Since I moved to East Kent, and closer to the coast, it seems my problems with vine weevil have increased. I wonder if it is the milder climate, the salty air, or just the higher amount of tough evergreens that can cope with the salt spray that makes these pests more prolific in this area. The amount of vine weevil damage is certainly bigger than it was when I was further inland.
Vine weevil tends to eat evergreen plants, and often you can see damage on Rhododendron, Bergenia and Laurus. I have also seen Aspidistra with vine weevil damage on the leaves. The leaves will appear serrated. The weevil lays eggs, and they seem to have a preference for potted plants. Especially with Heuchera for instance you may not realise the grubs are in the ground until one day your plant seems to dry out despite your watering, and then you find the plant is actually loose on the ground, completely detached from all its roots.
Last week I went through my Ophiopogon japonicus collection. I put them in the greenhouse a few weeks ago to protect them from the worst weather. Although they are pretty hardy, I wanted to protect them a bit as I will use some of the plants for a display when I open my private garden for the National Garden Scheme. My collection is a modest one, with about 10-15 different cultivars. So far I haven’t applied for it to become a National Plant Collection yet, but I have thought for a while it may be a nice addition to my Hakonechloa as it is also a Japanese plant.
When I went through my plants and wanted to re-pot one, I noticed quite a few of the leaves came off, and those bits had no roots at all. When I examined the compost a bit better, and broke it up, I discovered the small white grubs that are the young vine weevil grubs. One of my plants was in a 9 cm pot, and it had 15 vine weevil grubs in it. A true infestation.
When I got to one of my rarest cultivars, one called ‘Ofuna Punctata’, a lot of leaves came off, and I ended up with the centre of the plant, having lost about a third. As I went through all the plants, I shook all the compost off, leaving only the roots. I killed all the vine weevil by hand, and then re-potted the plants, making sure that after I had done one plant, I would dispose of the old compost before I started with the next plant, to prevent cross contamination. Some of my plants were in multi purpose compost, others in a soil that looked more like a clay based compost. I didn’t notice any difference in numbers between the different composts. I went through my entire collection.
When I did this job, I noticed that some of the plants did look more yellow than others. As it is still quite cold, I previously just dismissed this as winter damage, and them being old leaves. Now I had the plants next to each other though, I could clearly see which had had more damage from the weevil (see below).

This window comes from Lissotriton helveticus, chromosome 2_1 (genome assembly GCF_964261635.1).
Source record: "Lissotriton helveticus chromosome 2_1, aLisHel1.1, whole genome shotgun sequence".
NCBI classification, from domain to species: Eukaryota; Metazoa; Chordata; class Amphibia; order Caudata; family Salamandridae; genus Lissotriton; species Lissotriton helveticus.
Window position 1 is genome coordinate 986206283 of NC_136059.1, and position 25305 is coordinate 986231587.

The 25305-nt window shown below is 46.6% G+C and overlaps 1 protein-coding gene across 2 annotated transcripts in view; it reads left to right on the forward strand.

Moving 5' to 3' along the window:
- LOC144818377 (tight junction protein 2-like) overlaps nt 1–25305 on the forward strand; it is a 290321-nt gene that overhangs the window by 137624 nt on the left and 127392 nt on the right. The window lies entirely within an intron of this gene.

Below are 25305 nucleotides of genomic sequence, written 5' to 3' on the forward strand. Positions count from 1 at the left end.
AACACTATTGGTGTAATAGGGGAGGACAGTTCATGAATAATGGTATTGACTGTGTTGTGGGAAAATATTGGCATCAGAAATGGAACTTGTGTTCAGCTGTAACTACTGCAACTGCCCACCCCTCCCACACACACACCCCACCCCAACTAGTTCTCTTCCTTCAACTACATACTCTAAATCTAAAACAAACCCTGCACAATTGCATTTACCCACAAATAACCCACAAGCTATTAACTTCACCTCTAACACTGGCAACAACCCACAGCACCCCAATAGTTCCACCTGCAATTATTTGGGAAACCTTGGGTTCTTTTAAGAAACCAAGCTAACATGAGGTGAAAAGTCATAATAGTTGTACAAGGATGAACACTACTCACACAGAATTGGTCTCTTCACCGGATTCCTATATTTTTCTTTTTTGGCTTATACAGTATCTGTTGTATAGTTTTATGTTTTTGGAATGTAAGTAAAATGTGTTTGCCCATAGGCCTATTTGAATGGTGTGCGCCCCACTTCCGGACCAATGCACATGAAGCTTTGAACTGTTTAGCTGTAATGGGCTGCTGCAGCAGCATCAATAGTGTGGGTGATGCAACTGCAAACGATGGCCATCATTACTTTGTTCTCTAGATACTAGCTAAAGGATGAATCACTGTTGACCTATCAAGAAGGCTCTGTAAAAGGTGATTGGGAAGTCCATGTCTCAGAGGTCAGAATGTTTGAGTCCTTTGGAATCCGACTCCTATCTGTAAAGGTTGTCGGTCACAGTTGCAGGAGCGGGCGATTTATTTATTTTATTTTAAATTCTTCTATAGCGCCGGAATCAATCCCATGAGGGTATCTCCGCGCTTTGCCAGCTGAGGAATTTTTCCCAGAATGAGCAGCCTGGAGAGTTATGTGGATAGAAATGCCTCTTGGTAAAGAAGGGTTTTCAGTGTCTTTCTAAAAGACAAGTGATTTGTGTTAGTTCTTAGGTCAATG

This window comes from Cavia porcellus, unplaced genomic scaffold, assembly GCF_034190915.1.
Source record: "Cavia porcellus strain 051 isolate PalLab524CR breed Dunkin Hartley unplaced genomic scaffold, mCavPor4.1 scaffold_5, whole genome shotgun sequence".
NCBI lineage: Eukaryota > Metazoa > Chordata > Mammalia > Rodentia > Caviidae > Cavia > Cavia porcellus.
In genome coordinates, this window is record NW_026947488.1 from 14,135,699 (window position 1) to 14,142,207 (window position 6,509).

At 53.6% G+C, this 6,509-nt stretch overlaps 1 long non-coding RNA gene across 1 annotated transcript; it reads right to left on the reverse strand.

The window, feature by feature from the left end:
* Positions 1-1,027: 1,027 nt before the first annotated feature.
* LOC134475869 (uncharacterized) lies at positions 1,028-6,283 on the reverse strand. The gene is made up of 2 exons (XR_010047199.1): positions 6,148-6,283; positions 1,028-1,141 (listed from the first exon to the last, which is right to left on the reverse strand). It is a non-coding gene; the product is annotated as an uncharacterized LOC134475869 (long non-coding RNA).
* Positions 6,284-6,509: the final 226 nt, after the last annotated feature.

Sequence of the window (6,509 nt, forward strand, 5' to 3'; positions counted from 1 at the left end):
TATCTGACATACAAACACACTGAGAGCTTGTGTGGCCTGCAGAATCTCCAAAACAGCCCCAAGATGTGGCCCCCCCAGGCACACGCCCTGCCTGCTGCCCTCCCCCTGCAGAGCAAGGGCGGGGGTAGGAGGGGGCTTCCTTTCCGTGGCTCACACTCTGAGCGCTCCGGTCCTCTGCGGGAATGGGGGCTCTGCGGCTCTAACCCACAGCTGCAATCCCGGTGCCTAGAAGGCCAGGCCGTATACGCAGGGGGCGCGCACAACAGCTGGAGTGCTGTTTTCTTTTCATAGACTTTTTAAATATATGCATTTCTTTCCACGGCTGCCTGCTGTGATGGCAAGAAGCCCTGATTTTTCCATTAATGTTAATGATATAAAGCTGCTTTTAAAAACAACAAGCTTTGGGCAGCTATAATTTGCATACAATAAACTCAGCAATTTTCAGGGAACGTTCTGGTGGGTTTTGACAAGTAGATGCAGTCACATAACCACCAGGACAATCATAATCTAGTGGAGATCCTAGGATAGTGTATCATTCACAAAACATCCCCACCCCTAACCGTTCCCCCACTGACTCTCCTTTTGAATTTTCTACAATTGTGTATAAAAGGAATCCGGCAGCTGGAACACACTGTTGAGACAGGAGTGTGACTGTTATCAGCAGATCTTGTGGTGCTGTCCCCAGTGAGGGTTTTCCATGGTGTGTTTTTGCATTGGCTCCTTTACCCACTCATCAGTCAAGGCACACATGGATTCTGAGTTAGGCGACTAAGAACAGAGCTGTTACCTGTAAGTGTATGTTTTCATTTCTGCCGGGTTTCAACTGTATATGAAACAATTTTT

Prevention of vine weevil is quite difficult, but there are ways. A lot of pesticide products that we could use in the past, have now been banned, but there are natural ways to fend these grubs off.
First of all I would recommend putting a layer of grit over the soil if you have plants in pots. This could prevent the vine weevil from laying its eggs in the soil. You can also order nematodes from online suppliers. These nematodes attack the grubs and will kill them. There is a minimum soil temperature for the nematodes, although some suppliers now have different species for different times of the year, to overcome this problem. Generally you would still not use nematodes in the coldest months, but greenhouse use is possible during this time. The greenhouse needs to have a minimum temperature of 12-15C then. Applying nematodes is quite simple as they can be watered in with a watering can. Make sure the compost doesn’t dry out, as otherwise your nematodes may die. It is also wise to water the plants before applying nematodes. The cost of nematodes is quite low, and certainly worth it. usually the minimum amount is £15-£20 pounds for a pack that would easily be enough to treat your greenhouse, or patio pots. Personally I use Dragonfli for my predators, but there are of course other companies who supply biological pest control. Although I have replaced all the soil, and killed all the vine weevil I could find by hand, I will still use nematodes to be sure I get them all. I will also treat all my other greenhouse plants.
Another method I have heard of, but never tried, is the dunking method. Vine weevil grubs need oxygen, so I have heard of people who dunk their plants in a bucket full of water for 24 hours, killing the grubs by drowning them. I wouldn’t do this with plants that like very dry soil as the compost can stay wet for quite some time afterwards, but I can see how this would work with perennials and shrubs.
Monitoring vine weevil in your pots can be difficult, and often you don’t see anything until it is too late. Losing plants from vine weevil damage does give you an indication of plants they particularly like, so you are learning which ones to keep an eye on.